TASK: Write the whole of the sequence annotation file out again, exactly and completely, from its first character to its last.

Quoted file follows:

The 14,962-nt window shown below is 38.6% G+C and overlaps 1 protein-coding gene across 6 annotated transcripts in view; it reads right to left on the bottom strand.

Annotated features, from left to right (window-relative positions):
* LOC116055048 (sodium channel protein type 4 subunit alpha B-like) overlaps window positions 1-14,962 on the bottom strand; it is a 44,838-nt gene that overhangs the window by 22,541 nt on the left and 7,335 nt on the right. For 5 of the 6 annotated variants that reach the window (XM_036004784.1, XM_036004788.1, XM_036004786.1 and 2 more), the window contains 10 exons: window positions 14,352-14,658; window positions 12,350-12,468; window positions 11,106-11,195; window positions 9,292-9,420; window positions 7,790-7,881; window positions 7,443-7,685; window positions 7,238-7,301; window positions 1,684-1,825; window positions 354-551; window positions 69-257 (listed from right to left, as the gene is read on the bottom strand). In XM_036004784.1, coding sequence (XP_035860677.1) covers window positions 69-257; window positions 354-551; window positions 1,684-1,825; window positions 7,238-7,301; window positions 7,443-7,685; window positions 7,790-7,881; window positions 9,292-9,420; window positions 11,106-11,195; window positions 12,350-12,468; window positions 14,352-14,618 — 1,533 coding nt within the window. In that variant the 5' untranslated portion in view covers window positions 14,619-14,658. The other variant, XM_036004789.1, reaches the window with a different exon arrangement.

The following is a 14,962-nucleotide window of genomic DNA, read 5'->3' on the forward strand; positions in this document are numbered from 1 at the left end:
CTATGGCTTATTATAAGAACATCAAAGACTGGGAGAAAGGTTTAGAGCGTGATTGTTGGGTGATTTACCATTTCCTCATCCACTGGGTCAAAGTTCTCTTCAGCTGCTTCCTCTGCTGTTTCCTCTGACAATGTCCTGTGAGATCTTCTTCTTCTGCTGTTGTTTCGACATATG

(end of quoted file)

The 14,962-nt window shown below is 38.6% G+C and overlaps 1 protein-coding gene across 6 annotated transcripts in view; it reads right to left on the bottom strand.

Annotated features, from left to right (window-relative positions):
* LOC116055048 (sodium channel protein type 4 subunit alpha B-like) overlaps window positions 1-14,962 on the bottom strand; it is a 44,838-nt gene that overhangs the window by 22,541 nt on the left and 7,335 nt on the right. For 5 of the 6 annotated variants that reach the window (XM_036004784.1, XM_036004788.1, XM_036004786.1 and 2 more), the window contains 10 exons: window positions 14,352-14,658; window positions 12,350-12,468; window positions 11,106-11,195; window positions 9,292-9,420; window positions 7,790-7,881; window positions 7,443-7,685; window positions 7,238-7,301; window positions 1,684-1,825; window positions 354-551; window positions 69-257 (listed from right to left, as the gene is read on the bottom strand). In XM_036004784.1, coding sequence (XP_035860677.1) covers window positions 69-257; window positions 354-551; window positions 1,684-1,825; window positions 7,238-7,301; window positions 7,443-7,685; window positions 7,790-7,881; window positions 9,292-9,420; window positions 11,106-11,195; window positions 12,350-12,468; window positions 14,352-14,618 — 1,533 coding nt within the window. In that variant the 5' untranslated portion in view covers window positions 14,619-14,658. The other variant, XM_036004789.1, reaches the window with a different exon arrangement.

The following is a 14,962-nucleotide window of genomic DNA, read 5'->3' on the forward strand; positions in this document are numbered from 1 at the left end:
CTATGGCTTATTATAAGAACATCAAAGACTGGGAGAAAGGTTTAGAGCGTGATTGTTGGGTGATTTACCATTTCCTCATCCACTGGGTCAAAGTTCTCTTCAGCTGCTTCCTCTGCTGTTTCCTCTGACAATGTCCTGTGAGATCTTCTTCTTCTGCTGTTGTTTCGACATATG